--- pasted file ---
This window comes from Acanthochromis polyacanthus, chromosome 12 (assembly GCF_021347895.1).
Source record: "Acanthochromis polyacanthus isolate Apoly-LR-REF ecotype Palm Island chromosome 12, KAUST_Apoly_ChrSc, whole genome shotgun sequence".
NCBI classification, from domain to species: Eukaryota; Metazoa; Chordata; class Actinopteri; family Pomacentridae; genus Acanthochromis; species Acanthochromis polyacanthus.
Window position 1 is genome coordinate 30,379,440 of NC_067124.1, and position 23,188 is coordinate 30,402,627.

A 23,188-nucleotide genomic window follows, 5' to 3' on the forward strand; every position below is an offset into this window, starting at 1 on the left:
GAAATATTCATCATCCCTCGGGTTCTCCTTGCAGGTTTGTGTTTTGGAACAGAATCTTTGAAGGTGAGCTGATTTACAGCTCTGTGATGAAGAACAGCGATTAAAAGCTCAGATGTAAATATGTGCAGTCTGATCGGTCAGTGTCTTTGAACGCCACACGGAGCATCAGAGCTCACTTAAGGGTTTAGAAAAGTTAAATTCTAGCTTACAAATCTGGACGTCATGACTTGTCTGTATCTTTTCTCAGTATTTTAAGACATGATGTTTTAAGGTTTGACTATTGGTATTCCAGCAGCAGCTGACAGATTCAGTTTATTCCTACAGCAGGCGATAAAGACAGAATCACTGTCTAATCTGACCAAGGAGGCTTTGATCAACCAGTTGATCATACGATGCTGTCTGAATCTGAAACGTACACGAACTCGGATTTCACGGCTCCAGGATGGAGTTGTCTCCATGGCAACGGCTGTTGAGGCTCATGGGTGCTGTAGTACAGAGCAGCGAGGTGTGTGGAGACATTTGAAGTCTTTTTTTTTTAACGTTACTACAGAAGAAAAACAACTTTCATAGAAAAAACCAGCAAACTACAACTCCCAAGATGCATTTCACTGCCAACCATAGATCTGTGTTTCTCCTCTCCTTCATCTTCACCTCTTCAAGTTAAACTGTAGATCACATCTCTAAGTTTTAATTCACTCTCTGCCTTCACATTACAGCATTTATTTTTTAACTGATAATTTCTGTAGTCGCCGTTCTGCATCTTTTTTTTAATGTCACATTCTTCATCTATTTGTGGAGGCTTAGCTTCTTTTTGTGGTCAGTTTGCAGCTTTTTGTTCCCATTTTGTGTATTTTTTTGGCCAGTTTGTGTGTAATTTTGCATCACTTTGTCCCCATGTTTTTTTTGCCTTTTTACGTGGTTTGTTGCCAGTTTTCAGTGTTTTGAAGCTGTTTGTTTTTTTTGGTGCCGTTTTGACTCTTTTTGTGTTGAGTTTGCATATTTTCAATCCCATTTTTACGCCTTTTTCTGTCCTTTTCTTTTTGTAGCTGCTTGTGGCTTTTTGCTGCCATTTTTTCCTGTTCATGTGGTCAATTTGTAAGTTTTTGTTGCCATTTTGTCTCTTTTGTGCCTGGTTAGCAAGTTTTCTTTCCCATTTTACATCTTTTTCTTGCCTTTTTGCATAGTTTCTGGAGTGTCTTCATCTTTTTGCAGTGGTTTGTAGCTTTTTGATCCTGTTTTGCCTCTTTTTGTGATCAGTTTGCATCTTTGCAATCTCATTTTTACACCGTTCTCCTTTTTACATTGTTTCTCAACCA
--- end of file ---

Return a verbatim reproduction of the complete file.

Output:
This window comes from Acanthochromis polyacanthus, chromosome 12 (assembly GCF_021347895.1).
Source record: "Acanthochromis polyacanthus isolate Apoly-LR-REF ecotype Palm Island chromosome 12, KAUST_Apoly_ChrSc, whole genome shotgun sequence".
NCBI classification, from domain to species: Eukaryota; Metazoa; Chordata; class Actinopteri; family Pomacentridae; genus Acanthochromis; species Acanthochromis polyacanthus.
Window position 1 is genome coordinate 30,379,440 of NC_067124.1, and position 23,188 is coordinate 30,402,627.

A 23,188-nucleotide genomic window follows, 5' to 3' on the forward strand; every position below is an offset into this window, starting at 1 on the left:
GAAATATTCATCATCCCTCGGGTTCTCCTTGCAGGTTTGTGTTTTGGAACAGAATCTTTGAAGGTGAGCTGATTTACAGCTCTGTGATGAAGAACAGCGATTAAAAGCTCAGATGTAAATATGTGCAGTCTGATCGGTCAGTGTCTTTGAACGCCACACGGAGCATCAGAGCTCACTTAAGGGTTTAGAAAAGTTAAATTCTAGCTTACAAATCTGGACGTCATGACTTGTCTGTATCTTTTCTCAGTATTTTAAGACATGATGTTTTAAGGTTTGACTATTGGTATTCCAGCAGCAGCTGACAGATTCAGTTTATTCCTACAGCAGGCGATAAAGACAGAATCACTGTCTAATCTGACCAAGGAGGCTTTGATCAACCAGTTGATCATACGATGCTGTCTGAATCTGAAACGTACACGAACTCGGATTTCACGGCTCCAGGATGGAGTTGTCTCCATGGCAACGGCTGTTGAGGCTCATGGGTGCTGTAGTACAGAGCAGCGAGGTGTGTGGAGACATTTGAAGTCTTTTTTTTTTAACGTTACTACAGAAGAAAAACAACTTTCATAGAAAAAACCAGCAAACTACAACTCCCAAGATGCATTTCACTGCCAACCATAGATCTGTGTTTCTCCTCTCCTTCATCTTCACCTCTTCAAGTTAAACTGTAGATCACATCTCTAAGTTTTAATTCACTCTCTGCCTTCACATTACAGCATTTATTTTTTAACTGATAATTTCTGTAGTCGCCGTTCTGCATCTTTTTTTTAATGTCACATTCTTCATCTATTTGTGGAGGCTTAGCTTCTTTTTGTGGTCAGTTTGCAGCTTTTTGTTCCCATTTTGTGTATTTTTTTGGCCAGTTTGTGTGTAATTTTGCATCACTTTGTCCCCATGTTTTTTTTGCCTTTTTACGTGGTTTGTTGCCAGTTTTCAGTGTTTTGAAGCTGTTTGTTTTTTTTGGTGCCGTTTTGACTCTTTTTGTGTTGAGTTTGCATATTTTCAATCCCATTTTTACGCCTTTTTCTGTCCTTTTCTTTTTGTAGCTGCTTGTGGCTTTTTGCTGCCATTTTTTCCTGTTCATGTGGTCAATTTGTAAGTTTTTGTTGCCATTTTGTCTCTTTTGTGCCTGGTTAGCAAGTTTTCTTTCCCATTTTACATCTTTTTCTTGCCTTTTTGCATAGTTTCTGGAGTGTCTTCATCTTTTTGCAGTGGTTTGTAGCTTTTTGATCCTGTTTTGCCTCTTTTTGTGATCAGTTTGCATCTTTGCAATCTCATTTTTACACCGTTCTCCTTTTTACATTGTTTCTCAACCA